“NYAS commissoined OOC to develop a bespoke outcomes framework that would evidence the positive outcomes of advocacy intervention for children and young people.
OOC ensured that professionals, staff and young people were directly involved in designing the framework and led us through the complex process of validation. OOC has been instrumental in helping us to collectively capture data and information highlighting the issues for children and young people in care. As a result, we have evidenced the difference we make and have been able to present these findings to Commissioners and Governments, helping to influence change to protect and promote children’s rights”
Sharon Lovell, Director, National Youth Advocacy Service
Public services must demonstrate the outcomes of commissioned services in children’s social care. To meet this evaluation need, NYAS required an evidence-based framework, including measurement tools, in order to:
· Prove that NYAS is focused on the difference it makes to people’s lives
· Provide evidence for improving services
· Keep NYAS relevant in an increasingly competitive marketplace
The development of an evidence-led outcome framework involved several different stages; the initial stage consisted of a scoping review of evidence associated with evaluating the impact of advocacy and the identification of ‘constructs associated with advocacy’. The evidence review sought to define advocacy, as in line with NYAS and the wider sector, as well as clarifying the term in regard to the law, and demonstrating its impact within social care. The review sought to evidence advocacy in regard to qualitative and quantitative data, in order to form an evidence base for the outcome framework.
The next stage of the project involved the development of a logic model, based on the service that NYAS provides, which was further underpinned by existing evidence. Upon completion of the logic model, impact measures, based on the evidence review and the service NYAS provides, were designed. This involved the creation of domains relevant to the service and a questionnaire, which is to be utilised as part of the impact measure.
Finally, initial validation of the measure was undertaken as the framework was piloted to five of the NYAS regional offices. The data from the pilot exercise were analysed in order to test the quality of the questionnaires to ensure that they pass all the standard tests of reliability, validity and sensitivity.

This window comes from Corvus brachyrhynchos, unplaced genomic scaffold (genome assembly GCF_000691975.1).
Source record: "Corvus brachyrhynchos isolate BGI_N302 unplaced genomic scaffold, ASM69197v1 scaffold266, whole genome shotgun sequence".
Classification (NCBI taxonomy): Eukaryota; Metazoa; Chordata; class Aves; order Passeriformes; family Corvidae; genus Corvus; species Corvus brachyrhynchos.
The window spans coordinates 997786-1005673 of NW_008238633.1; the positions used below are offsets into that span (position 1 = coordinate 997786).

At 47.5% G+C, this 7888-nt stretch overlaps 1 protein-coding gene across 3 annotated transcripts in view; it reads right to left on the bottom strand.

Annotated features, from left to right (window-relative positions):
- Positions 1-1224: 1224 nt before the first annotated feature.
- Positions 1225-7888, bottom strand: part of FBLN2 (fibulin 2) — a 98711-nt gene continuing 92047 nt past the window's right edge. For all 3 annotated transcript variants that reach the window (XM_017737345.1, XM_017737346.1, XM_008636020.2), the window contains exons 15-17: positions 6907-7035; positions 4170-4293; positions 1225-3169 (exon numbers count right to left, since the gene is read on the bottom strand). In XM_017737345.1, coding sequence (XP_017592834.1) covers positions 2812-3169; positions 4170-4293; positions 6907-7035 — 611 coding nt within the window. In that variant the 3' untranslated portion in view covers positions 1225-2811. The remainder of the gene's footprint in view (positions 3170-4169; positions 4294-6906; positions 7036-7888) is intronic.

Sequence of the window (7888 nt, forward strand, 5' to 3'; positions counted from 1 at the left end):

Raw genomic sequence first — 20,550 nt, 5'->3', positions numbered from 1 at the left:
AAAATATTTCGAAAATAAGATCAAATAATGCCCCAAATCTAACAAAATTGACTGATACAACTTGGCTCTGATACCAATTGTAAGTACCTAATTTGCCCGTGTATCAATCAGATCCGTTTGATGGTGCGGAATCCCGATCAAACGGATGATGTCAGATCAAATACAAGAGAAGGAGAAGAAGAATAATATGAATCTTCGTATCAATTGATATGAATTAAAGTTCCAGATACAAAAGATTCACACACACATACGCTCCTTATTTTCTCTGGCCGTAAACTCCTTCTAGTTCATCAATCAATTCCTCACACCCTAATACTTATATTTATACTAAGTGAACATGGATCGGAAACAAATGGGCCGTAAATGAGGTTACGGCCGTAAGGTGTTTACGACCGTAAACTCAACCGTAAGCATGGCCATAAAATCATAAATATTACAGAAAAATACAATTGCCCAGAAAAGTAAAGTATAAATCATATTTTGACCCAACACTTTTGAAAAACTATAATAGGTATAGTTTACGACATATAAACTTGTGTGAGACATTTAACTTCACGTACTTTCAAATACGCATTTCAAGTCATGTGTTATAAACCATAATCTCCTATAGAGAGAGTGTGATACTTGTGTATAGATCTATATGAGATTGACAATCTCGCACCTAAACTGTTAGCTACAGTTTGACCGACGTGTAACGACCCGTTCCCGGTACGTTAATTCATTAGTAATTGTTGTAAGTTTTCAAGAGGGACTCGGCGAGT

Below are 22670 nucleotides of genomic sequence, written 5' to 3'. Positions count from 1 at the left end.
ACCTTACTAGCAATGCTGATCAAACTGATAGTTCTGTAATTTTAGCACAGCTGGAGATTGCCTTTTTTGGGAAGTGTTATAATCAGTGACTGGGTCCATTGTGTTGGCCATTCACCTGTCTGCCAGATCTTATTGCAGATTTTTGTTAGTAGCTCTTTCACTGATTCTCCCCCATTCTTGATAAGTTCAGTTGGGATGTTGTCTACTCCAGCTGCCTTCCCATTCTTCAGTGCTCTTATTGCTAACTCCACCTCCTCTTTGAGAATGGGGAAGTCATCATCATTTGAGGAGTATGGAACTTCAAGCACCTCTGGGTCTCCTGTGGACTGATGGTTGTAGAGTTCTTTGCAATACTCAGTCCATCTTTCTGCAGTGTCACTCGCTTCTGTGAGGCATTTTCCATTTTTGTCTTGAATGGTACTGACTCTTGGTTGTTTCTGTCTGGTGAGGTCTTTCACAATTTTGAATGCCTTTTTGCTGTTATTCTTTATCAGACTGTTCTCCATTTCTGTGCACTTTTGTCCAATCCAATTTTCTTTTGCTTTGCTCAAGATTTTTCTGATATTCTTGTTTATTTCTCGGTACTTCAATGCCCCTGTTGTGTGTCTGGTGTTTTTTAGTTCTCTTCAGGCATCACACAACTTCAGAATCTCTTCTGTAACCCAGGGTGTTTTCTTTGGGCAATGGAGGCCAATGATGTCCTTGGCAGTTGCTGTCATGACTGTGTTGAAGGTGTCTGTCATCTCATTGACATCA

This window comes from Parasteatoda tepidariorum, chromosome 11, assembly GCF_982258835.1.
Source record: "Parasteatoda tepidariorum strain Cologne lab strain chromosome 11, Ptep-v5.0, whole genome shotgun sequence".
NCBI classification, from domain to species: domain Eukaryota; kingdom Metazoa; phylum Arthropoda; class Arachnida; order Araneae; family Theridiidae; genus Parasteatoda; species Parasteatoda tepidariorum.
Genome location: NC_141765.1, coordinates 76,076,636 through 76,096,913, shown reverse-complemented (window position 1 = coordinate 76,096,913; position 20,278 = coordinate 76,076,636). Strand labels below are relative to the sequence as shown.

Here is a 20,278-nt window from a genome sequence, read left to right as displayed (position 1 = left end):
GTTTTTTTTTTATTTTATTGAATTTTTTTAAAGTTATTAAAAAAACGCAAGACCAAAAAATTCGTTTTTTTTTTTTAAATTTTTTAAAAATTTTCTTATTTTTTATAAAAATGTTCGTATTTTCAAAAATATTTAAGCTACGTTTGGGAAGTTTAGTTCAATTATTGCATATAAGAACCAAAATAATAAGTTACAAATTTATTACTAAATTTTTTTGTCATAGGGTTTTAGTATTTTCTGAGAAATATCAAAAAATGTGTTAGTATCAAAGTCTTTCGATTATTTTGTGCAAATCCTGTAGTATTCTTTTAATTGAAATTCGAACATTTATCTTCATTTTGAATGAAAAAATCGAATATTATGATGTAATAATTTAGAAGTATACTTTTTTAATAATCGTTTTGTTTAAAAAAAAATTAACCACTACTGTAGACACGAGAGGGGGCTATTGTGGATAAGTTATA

Analysis carried out, based on the pilot exercise, was used to identify change within the three core domains of the framework; knowledge, participation and empowerment, in order to evaluate the impact of advocacy within the service that NYAS provides. The finished measures have been assessed as having both face and content validity. Statistical analysis has confirmed that both questionnaires are reliable with an acceptable Cronbach Alpha score for the dichotomous questionnaire and a good score for the Likert questionnaire. However, the sample size is not adequate to have a high confidence level attached to these scores. Although the questionnaires require further validation, they have still undergone a more rigorous development process than many other questionnaires used in social care. It provides a solid foundation on which to build on and develop; as explained at the beginning of the development work, questionnaires and outcome frameworks in general are an iterative process. Until sufficient robust evaluations have taken place with sufficient sample sizes, outcome frameworks and associated questionnaires are always a work in progress and require periodic review.
Results from the pilot indicate that there were statistically significant improvements for each domain post-advocacy. The largest positive differences were evidenced in the domains of knowledge and participation, arguably the most important domains in terms of the core remit of NYAS. Although children and young people had an improved understanding of their rights, and feel that the opportunities for participation have increased, their belief in their own empowerment has not improved to the same degree. However, it must be noted that empowering children requires a whole system change for vulnerable children and young people and whilst NYAS have a key role in this, other organisations that work with these children and young people must also evaluate how inclusive and child centred their processes are and improve where necessary. It is hoped that by NYAS taking the lead in capturing this information, where concerns about knowledge, participation and empowerment are identified, organisations that contribute towards this will also seek to improve their services. Finally, the pilot exercise evidenced that children in both age groups were overwhelmingly happy about the service they had received from NYAS.